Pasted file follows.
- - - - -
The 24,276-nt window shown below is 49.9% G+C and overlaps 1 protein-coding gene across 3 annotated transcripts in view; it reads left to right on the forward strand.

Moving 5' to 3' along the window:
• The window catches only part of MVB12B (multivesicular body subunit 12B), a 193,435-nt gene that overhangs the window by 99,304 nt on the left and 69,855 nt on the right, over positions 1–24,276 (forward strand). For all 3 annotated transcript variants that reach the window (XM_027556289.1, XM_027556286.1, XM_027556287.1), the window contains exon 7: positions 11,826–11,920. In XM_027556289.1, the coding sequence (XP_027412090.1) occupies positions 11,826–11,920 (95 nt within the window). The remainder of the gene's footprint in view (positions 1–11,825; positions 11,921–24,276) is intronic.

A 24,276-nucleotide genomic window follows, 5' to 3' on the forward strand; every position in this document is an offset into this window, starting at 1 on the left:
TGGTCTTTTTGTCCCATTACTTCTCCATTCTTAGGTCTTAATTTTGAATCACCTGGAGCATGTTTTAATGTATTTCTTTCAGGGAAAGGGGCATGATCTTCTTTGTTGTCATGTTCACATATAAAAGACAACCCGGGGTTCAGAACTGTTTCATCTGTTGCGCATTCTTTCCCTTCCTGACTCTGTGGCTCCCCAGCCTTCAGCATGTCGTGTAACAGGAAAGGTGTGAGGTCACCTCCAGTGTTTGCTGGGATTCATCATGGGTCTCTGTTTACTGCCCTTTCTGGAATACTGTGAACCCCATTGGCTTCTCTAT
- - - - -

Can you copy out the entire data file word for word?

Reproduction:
The 24,276-nt window shown below is 49.9% G+C and overlaps 1 protein-coding gene across 3 annotated transcripts in view; it reads left to right on the forward strand.

Moving 5' to 3' along the window:
• The window catches only part of MVB12B (multivesicular body subunit 12B), a 193,435-nt gene that overhangs the window by 99,304 nt on the left and 69,855 nt on the right, over positions 1–24,276 (forward strand). For all 3 annotated transcript variants that reach the window (XM_027556289.1, XM_027556286.1, XM_027556287.1), the window contains exon 7: positions 11,826–11,920. In XM_027556289.1, the coding sequence (XP_027412090.1) occupies positions 11,826–11,920 (95 nt within the window). The remainder of the gene's footprint in view (positions 1–11,825; positions 11,921–24,276) is intronic.

A 24,276-nucleotide genomic window follows, 5' to 3' on the forward strand; every position in this document is an offset into this window, starting at 1 on the left:
TGGTCTTTTTGTCCCATTACTTCTCCATTCTTAGGTCTTAATTTTGAATCACCTGGAGCATGTTTTAATGTATTTCTTTCAGGGAAAGGGGCATGATCTTCTTTGTTGTCATGTTCACATATAAAAGACAACCCGGGGTTCAGAACTGTTTCATCTGTTGCGCATTCTTTCCCTTCCTGACTCTGTGGCTCCCCAGCCTTCAGCATGTCGTGTAACAGGAAAGGTGTGAGGTCACCTCCAGTGTTTGCTGGGATTCATCATGGGTCTCTGTTTACTGCCCTTTCTGGAATACTGTGAACCCCATTGGCTTCTCTAT